EDIT: Note to Colin, is not "rmp4_key" your cipher key used for encrypting your backend data with the RC4 function?
If I have the cipher key, do you think it not possible to decrypt the data in your backend?
 

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Mike Krailo

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Frank you going to Home Depot tomorrow?

Frank

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The_Doc_Man

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However, a very old, but failry recently discovered vulnerability allowed an attacker with access to the DCL command line to bypass system security and take full control of the system

As I said, "uncrackable from the outside." But of course, IF you have access to DCL, you HAVE to be inside because until you are logged in, you have NO command-line interface of record so CANNOT give ANY commands. The DCL "hack" is one that can be configured away and for which patches have been published. If you know DoD methods, you know that vulnerability alerts had LONG ago covered that problem. Which therefore makes me think your knowledge isn't recent.
 

gemma-the-husky

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What am I doing wrong Colin?

I downloaded all the variants of the challenge to have a look, but each front end gives me this error after entering your password.
I am using Office 365, 16.0 32bit

2021-03-07 (2).png
 

isladogs

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Hi Dave
Hmm. Not sure what would cause that unrecognised database format error

Just to clarify, have you downloaded v525 from my website or an earlier version from elsewhere?
The website has 3 versions - is that what you mean by all the variants?:
1615123326501.png

The A365 FE is called FEX32_365.accde. Have you renamed it for testing?
The ACCDE file is definitely OK and one of the security checks is the IsDbSecured procedure

If you are still stuck, please can we continue via email or PM
 

FrankRuperto

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What am I doing wrong Colin?

I downloaded all the variants of the challenge to have a look, but each front end gives me this error after entering your password.
I am using Office 365, 16.0 32bit

View attachment 89751
Hi Dave,

I noticed you tried opening them from your D drive, maybe it needs to be on C?
Also, are you opening it in exclusive or shared mode from the cmd shell command line?
 

isladogs

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It doesn't matter which drive is used but both FE and BE need to be in the same folder.

However, Frank may be correct in his comments regarding Exclusive mode.
The application has been designed so that it will only run in shared mode

One of the checks made at startup is to test for exclusive mode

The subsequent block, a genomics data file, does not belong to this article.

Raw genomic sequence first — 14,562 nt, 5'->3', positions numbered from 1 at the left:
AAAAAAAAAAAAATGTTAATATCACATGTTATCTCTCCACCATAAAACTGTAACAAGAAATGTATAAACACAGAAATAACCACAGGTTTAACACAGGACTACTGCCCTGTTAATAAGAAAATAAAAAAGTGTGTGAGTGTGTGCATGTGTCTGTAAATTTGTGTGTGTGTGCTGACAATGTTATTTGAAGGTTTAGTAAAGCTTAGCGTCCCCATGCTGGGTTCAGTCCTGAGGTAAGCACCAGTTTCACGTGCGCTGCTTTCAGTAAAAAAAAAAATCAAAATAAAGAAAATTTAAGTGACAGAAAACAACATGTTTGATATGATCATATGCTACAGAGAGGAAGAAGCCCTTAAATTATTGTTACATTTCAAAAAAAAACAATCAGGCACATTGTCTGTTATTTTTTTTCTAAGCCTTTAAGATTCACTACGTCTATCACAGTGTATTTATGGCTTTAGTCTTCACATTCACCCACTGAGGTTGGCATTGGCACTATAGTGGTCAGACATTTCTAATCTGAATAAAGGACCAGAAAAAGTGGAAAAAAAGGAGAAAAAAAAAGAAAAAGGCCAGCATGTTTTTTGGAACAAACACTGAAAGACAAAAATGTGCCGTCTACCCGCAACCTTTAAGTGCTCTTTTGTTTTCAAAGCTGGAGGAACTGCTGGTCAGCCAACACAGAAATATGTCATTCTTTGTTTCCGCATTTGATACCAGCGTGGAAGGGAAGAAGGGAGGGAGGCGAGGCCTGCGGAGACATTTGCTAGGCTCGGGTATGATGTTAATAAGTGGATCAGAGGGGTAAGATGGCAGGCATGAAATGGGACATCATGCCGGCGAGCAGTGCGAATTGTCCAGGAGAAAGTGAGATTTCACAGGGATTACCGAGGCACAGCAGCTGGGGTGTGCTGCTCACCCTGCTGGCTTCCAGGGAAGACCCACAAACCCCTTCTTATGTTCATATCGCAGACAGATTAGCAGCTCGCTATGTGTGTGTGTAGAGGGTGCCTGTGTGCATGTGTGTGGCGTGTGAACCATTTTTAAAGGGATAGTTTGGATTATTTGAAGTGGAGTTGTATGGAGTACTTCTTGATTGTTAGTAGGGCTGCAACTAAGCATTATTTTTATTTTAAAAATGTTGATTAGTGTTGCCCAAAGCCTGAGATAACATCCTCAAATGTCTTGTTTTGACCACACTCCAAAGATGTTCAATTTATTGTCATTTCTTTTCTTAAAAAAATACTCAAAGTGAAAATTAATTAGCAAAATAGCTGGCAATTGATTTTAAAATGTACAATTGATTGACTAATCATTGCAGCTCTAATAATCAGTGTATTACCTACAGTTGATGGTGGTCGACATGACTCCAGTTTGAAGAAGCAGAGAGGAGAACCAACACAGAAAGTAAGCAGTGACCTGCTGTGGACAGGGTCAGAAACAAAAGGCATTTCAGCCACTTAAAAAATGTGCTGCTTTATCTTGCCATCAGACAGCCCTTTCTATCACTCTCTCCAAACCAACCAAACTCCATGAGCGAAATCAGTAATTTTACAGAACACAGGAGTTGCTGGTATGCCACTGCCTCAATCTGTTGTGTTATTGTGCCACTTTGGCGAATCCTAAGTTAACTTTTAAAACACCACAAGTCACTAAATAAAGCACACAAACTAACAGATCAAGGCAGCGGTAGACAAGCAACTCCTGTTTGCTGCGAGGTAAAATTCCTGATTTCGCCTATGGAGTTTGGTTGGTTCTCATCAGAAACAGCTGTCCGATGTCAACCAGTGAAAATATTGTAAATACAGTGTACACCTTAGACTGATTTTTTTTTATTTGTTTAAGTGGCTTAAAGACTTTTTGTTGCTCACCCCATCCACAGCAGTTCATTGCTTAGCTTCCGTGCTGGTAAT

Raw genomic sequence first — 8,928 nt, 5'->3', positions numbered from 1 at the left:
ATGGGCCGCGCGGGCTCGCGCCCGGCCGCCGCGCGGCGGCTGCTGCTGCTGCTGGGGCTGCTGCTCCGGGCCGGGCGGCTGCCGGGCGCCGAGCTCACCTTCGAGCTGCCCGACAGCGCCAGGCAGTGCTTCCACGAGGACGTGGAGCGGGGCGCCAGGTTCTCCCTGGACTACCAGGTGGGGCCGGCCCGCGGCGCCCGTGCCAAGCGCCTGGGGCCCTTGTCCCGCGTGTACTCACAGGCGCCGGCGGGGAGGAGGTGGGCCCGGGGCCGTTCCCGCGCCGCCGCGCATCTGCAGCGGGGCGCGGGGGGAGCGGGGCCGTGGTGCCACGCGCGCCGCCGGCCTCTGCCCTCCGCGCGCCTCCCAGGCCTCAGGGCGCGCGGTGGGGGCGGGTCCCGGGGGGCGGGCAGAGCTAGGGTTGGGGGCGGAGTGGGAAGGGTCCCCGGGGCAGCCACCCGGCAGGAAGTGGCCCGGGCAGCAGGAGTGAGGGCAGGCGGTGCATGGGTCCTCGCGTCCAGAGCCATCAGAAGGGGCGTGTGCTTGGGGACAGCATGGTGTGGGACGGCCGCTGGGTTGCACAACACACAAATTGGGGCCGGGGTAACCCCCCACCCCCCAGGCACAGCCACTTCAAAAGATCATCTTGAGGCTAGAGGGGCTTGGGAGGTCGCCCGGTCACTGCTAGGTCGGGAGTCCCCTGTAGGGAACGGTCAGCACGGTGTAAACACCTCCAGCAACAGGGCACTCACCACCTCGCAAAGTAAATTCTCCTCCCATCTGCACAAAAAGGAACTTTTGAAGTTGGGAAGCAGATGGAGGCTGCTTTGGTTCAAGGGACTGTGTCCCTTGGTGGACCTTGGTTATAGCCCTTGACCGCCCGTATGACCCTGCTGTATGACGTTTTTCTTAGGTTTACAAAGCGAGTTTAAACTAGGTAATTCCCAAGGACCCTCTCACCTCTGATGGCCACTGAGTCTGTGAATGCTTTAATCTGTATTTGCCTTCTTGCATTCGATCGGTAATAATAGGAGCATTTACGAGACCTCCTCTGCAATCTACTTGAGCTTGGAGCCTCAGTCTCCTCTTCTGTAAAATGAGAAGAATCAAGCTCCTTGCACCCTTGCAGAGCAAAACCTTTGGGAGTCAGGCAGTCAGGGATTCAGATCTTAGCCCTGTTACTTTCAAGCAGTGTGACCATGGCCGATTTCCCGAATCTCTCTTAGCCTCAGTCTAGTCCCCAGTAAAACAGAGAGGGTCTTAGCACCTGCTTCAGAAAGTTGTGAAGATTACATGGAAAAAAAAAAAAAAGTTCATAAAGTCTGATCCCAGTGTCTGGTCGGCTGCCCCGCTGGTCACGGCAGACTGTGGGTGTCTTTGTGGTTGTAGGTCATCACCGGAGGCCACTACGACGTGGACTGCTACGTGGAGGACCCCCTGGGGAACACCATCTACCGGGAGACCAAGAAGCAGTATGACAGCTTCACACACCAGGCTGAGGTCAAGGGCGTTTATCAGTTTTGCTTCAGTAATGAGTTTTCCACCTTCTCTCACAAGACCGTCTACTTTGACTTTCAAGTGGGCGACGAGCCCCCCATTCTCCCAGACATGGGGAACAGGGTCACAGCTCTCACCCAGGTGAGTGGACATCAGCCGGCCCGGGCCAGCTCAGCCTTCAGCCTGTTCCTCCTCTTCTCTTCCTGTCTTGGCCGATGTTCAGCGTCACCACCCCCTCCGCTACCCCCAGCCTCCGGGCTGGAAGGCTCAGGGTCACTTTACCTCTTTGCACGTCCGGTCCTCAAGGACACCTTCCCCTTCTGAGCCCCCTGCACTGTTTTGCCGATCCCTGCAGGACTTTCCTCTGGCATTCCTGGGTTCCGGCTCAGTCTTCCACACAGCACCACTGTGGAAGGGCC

If detected, it SHOULD show this message and then close whichever version you use
1615192768018.png


However, I've just retested using Exclusive mode with the 365 version and opening it using A2010. It did indeed show this message for obvious reasons:
1615192930212.png


Hope that clarifies things
 
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FrankRuperto

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Perhaps it could also be the infamous version 1803 / Win10 MS bug, or his D path is not a trusted location?
 

isladogs

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The app checks whether the location is trusted at startup
 

FrankRuperto

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@isladogs ,

Ironically, I am planning to distribute a free templated version of my pawnshop management app to select pawnbrokers who will pay for customizations and I need to really lockdown the FE and BE from intrusion. Can you further harden your demo challenge?

See my related post: https://www.access-programmers.co.u...ment-of-demo-application.316715/#post-1753426

FYI, Microsoft Bounty Program closed the case I submitted. They're not interested in the vulnerabilites I identified in my PoC 🙁
 

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isladogs

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Hi Frank
Yes I can add further barriers to my security challenge and indeed intermittently started working on the next version several weeks ago.
Ironically, you gave me a couple of ideas in passing that I intend to implement.

However, I'm never going to state that an Access database can be guaranteed to be 100% secure. Nor indeed is SQL Server or any other application.. There are other methods of breaching security which make that impossible but I have not and will not discuss those methods in a forum.

That was exactly the response I expected from Microsoft. The vulnerabilities that I believe you reported have been well known for many years.
Whilst some of those could be overcome, there is little benefit from doing so when other methods of attack exist.

If you want my assistance in limiting unauthorised access to your application, you can contact me by email or PM
 

FrankRuperto

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Okay thanks.
That was exactly the response I expected from Microsoft. The vulnerabilities that I believe you reported have been well known for many years.
Whilst some of those could be overcome, there is little benefit from doing so when other methods of attack exist.

If you want my assistance in limiting unauthorised access to your application, you can contact me by email or PM
Me thinks MSRC rejected my submission because MS' priority focuses on the online M365 product. I pointed out all the loose ends I found in compiled accde's which need to be tied up. Perhaps approaching the MS Access Team would be more effective.

I will email you, thanks!